Our development shops have to start moving faster so we can catch up with the habits of our customers and co-workers. It’s in this spirit that we’ve launched our Mobile Application Development playbook. It’s designed to help identify and overcome:

  • Development technology challenges. The number one question I get asked about mobile development is: “HTML 5 or Native”? My answer: “It depends”. When you understand the benefits and drawbacks of native, hybrid, middleware and web based development and how they match to your customer’s engagement expectations, making a technology choice becomes a lot easier.
  • Difference in development culture. Developing mobile apps is very different from the traditional systems of record your teams have been building for the past 20+ years. The technology choices are easy to make in comparison. If you’re not using Agile and dev-ops practices, continuous delivery or don’t know how to launch a minimum viable product, you’re going to struggle with mobile development. 
  • Integration challenges. I’ve seen a lot of client that have implemented a first round of mobile apps by working with a third party design agency or regional Sis. Now these apps are evolving into connected products, and they need to tie into existing system of record and system of operation. These phase two mobile apps are a lot more complicated and the business can’t simply go around IT to get them built.
  • Evolution in systems architecture. Many development teams try to port the tightly coupled, stateful, MVC-style apps they’ve written on big application servers into the world of omni-channel mobile clients. It doesn’t work very well. Modern applications are built different, scale different, and are deployed differently than what many of us are used to.
  • Evolving success metrics. While a “5-star app” is the ultimate measure of consumer success, there are also financial and productivity metrics that guide the evaluation of B2C and B2B mobile efforts. Understanding what to measure (and why) is an important part of the mobile shift.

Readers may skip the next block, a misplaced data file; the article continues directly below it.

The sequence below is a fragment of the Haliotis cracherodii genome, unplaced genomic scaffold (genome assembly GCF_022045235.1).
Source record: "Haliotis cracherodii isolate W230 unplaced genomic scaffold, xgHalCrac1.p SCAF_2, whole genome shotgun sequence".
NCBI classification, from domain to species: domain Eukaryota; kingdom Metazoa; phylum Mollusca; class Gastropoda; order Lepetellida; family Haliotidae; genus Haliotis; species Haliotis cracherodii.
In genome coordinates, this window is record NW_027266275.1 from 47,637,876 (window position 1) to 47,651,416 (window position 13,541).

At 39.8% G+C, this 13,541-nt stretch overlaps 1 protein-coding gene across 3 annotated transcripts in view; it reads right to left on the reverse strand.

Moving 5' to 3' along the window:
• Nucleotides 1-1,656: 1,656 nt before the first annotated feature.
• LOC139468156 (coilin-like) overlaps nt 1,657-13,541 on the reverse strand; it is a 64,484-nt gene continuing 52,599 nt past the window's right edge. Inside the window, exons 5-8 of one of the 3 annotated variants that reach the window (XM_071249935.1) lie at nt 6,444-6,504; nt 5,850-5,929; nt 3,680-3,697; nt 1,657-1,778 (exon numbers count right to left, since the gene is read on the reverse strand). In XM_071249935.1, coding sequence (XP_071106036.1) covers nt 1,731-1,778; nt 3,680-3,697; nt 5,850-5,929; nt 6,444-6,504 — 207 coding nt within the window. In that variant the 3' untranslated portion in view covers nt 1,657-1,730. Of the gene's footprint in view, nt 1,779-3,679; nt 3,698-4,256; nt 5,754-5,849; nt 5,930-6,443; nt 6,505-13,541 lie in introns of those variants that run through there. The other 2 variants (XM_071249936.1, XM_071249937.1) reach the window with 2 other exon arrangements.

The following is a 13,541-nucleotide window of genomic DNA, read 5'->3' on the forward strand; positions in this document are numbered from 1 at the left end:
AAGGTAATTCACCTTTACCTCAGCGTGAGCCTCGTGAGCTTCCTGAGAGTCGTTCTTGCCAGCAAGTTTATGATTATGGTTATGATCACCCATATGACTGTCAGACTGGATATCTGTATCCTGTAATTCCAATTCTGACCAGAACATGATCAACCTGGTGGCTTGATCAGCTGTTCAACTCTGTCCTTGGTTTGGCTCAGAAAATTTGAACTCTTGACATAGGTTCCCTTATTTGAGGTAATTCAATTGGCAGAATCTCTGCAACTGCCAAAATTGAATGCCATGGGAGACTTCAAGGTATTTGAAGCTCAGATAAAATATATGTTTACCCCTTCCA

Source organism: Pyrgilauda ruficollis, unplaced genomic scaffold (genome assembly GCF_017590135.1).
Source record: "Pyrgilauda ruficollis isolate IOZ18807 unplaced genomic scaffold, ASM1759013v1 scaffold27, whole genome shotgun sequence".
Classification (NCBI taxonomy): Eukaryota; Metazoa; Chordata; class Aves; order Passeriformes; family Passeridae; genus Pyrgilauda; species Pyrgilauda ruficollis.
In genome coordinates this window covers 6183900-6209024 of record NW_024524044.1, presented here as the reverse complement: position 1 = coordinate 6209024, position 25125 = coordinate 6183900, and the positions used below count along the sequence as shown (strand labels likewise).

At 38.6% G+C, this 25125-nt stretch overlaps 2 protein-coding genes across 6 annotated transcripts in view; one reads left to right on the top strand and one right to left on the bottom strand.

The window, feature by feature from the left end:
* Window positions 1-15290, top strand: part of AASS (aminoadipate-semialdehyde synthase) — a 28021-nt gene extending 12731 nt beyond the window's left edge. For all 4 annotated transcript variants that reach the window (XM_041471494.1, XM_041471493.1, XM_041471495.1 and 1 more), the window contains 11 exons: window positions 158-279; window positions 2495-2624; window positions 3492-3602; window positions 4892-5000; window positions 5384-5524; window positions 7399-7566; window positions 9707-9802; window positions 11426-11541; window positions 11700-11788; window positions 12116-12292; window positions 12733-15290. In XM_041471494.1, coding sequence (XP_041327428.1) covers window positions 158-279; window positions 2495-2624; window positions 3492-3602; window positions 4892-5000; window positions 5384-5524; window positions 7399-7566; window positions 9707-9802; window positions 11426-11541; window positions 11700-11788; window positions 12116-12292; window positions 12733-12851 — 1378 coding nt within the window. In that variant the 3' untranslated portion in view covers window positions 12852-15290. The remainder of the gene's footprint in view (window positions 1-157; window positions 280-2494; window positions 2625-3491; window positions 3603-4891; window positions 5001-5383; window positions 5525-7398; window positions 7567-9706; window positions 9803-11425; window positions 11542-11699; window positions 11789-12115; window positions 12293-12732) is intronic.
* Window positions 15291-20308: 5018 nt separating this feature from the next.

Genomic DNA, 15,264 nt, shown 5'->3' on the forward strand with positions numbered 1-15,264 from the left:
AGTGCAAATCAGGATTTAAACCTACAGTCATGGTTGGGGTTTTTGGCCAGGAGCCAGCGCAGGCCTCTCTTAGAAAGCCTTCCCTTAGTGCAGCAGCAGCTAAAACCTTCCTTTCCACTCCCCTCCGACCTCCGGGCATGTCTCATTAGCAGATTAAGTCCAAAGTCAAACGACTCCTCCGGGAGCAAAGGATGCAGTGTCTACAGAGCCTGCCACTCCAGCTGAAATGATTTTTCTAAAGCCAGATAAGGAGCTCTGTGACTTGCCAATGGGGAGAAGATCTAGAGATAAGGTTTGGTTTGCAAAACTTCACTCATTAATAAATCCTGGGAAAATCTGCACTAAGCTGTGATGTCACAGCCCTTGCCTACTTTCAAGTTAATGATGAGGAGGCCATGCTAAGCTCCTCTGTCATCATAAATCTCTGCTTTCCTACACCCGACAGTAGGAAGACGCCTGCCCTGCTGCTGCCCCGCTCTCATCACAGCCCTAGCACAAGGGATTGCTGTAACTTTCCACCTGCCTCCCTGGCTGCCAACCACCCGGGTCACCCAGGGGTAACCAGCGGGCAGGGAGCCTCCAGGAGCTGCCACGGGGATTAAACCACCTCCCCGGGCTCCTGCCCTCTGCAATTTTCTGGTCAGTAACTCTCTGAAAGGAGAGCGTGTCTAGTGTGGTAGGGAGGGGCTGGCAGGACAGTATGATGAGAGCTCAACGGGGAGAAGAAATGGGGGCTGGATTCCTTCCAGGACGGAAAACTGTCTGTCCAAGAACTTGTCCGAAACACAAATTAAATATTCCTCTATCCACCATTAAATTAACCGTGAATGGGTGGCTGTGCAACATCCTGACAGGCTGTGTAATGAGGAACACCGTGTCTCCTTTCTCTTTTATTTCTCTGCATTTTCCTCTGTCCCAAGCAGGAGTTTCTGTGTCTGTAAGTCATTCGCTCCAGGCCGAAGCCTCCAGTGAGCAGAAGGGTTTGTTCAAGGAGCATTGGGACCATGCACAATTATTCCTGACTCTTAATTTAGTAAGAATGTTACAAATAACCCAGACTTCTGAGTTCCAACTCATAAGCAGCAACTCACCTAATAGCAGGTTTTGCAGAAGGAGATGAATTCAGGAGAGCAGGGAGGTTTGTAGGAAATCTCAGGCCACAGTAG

Jeffrey Hammond is a vice president and principal analyst at Forrester Research serving Application Development & Delivery Professionals. Follow him on Twitter at @jhammond

Topics: Mobility, Software Development

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  • Mobile developer tools are still imature

    and there are too many incompatible platforms. Tools like Xamarin are a first step but we have a long way to go.
    • People are different, applications are different, scale different...

      These are grandeous statements. It seems to leverage the extremes of the various worlds. Yes some development shops have a very old style and process, maybe long development cycles. That wouldn't work well with rapidly changing and higher expectations of the current immature mobile world. But that's an extreme. Deployment is diffrent? Compared to what? MVC won't work? Why not? What's the alternative that is leaps and bound better? There's not much baseline with which to take this article seriously other than comparing the caricatures of 'old' and 'new'. After it matures it will likely not be very different.
      • Dismiss at your own risk

        Sure - you can use MVC to build modern apps, but that doesn't mean it's the best system pattern to use.